Unilateral Control (model 1)
The theory-in-use that almost all of us use to design our behavior in situations that are psychologically threatening or potentially embarrassing. As a result, we create many unintended negative consequences.
Mutual Learning (model 2)
The theory-in-use that enables you and the groups you work with to become more effective, particularly under difficult conditions. Unintended consequences, including defensive behavior, are reduced.
Theory-in-use is the theory you actually employ to design and act out your behavior. It operates quickly, skillfully and effortlessly, outside of your awareness. Espoused theory is what you say you do.
Core values of the Mutual Learning model
Valid information: You share all information relevant to an issue, including your assumptions, your reasoning behind your conclusions, and your feelings about how the issue is being addressed. You give specific examples so others can clearly understand what you mean and determine for themselves if the information is accurate.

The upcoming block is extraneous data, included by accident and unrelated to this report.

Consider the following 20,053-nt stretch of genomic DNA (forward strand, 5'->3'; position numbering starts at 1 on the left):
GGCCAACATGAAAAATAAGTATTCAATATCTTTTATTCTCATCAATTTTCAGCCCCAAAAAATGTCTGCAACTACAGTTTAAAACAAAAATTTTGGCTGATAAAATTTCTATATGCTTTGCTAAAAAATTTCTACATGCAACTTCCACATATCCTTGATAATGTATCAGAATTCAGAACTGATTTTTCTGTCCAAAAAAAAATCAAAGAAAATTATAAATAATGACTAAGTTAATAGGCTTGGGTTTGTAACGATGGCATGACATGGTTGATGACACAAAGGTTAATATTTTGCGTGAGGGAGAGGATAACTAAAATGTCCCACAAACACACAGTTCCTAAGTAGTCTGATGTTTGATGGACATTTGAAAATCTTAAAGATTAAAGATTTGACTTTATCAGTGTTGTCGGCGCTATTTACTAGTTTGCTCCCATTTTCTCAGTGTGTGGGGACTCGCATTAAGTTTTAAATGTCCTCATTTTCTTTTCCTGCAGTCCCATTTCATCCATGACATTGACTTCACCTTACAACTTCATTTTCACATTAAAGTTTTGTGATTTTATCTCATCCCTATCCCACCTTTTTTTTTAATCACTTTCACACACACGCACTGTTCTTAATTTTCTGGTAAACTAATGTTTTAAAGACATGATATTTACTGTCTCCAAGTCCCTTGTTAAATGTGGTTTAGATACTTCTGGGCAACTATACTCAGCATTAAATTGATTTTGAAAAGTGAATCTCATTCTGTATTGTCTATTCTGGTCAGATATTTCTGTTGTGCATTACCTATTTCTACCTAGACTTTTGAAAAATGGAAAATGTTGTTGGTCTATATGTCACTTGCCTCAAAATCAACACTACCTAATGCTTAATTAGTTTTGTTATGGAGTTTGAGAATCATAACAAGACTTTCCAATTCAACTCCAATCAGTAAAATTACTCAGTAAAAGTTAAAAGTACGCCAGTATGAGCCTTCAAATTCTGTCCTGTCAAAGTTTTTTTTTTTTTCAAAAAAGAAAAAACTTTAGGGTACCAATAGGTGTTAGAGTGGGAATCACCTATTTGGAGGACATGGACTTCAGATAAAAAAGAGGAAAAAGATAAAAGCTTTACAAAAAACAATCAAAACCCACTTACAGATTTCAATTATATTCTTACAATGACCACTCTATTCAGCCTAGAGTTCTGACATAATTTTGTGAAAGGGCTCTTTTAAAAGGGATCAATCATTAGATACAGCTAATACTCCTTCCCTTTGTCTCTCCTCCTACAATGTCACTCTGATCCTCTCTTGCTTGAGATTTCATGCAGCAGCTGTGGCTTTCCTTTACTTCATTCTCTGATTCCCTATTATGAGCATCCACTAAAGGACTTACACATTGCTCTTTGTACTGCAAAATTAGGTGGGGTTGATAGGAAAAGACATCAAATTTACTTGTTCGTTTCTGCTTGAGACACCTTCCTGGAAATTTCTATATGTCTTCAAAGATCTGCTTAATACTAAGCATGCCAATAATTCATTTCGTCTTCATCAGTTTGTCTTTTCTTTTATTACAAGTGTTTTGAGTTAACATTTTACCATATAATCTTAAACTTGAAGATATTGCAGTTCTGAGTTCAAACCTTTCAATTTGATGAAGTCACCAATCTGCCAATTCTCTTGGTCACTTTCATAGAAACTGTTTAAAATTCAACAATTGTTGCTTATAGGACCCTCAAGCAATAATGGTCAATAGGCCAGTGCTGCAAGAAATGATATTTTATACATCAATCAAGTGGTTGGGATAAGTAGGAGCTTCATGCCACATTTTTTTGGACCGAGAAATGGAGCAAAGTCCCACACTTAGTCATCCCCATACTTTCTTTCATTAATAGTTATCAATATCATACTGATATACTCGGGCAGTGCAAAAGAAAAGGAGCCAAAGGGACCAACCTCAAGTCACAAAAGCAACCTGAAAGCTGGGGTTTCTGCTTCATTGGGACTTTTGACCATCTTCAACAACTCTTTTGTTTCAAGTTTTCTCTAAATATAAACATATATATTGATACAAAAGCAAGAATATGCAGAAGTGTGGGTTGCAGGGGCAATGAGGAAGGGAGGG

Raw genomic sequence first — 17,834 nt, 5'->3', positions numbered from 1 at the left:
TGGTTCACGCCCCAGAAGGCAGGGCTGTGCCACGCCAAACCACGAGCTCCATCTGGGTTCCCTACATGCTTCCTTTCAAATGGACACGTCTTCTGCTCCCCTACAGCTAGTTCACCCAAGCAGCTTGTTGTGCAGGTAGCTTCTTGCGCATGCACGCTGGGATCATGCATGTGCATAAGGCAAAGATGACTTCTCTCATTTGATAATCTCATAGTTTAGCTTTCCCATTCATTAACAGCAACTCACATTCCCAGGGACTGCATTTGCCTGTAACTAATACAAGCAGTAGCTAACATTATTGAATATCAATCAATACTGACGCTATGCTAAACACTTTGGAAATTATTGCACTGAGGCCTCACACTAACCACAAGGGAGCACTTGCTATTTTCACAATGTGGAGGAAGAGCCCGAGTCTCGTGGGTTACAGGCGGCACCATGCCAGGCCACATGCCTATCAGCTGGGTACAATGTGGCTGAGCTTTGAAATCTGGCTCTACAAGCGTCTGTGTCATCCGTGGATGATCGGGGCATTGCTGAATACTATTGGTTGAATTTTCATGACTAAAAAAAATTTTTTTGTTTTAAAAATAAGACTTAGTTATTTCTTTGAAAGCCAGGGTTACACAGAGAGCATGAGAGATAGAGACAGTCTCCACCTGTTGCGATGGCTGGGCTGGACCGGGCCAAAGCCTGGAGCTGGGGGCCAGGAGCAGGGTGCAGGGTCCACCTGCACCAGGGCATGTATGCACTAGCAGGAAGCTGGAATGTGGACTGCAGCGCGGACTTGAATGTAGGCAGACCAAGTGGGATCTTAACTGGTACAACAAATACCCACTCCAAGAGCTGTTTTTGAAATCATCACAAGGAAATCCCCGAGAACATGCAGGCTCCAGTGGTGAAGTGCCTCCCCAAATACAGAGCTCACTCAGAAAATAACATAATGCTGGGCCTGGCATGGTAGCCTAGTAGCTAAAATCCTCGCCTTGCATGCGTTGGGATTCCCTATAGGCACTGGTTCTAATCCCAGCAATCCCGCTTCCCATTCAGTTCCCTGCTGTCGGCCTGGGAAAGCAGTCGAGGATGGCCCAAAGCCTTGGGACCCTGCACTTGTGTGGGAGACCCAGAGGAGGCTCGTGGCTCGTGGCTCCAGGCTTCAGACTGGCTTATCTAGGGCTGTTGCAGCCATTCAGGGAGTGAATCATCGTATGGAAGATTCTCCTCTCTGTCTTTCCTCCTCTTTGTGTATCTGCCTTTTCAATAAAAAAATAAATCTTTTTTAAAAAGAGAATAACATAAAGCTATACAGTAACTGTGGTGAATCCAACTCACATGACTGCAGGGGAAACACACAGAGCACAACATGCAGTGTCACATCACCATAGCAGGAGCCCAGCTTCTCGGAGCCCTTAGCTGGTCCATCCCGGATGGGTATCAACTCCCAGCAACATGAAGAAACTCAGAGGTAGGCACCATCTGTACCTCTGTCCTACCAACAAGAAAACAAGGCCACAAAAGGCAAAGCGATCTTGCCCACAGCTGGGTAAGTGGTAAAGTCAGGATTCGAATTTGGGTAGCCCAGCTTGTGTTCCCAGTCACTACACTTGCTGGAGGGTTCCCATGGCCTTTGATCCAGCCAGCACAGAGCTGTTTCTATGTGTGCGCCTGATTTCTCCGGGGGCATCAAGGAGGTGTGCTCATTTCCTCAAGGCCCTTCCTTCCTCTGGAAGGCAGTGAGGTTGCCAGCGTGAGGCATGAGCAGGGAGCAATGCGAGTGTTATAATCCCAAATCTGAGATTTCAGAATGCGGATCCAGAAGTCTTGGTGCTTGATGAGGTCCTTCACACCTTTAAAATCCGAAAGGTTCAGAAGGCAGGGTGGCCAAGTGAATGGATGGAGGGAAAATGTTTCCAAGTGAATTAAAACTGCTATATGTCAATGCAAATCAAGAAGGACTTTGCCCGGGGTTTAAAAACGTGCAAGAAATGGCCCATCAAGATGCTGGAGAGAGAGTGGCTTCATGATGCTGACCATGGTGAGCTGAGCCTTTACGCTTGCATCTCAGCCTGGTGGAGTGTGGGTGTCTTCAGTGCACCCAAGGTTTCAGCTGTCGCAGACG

Free and informed choice: You can define your own objectives and the methods for achieving them. (You are not being coerced, manipulated or acting out of defensiveness). Your choice is based on valid information.
Internal commitment: You feel personally responsible for the choice you make; the decision is intrinsically compelling or satisfying, not because you are rewarded or penalized for making that choice. You take ownership for implementing the decision.
Compassion: You temporarily suspend judgment towards others and yourself. You have empathy for others and for yourself while holding yourself and others accountable for action rather than unilaterally protecting others or yourself.
Version by Roger Schwarz & Associates, based on the work of Chris Argyris and Donald Schön (1974); Action Design (1997)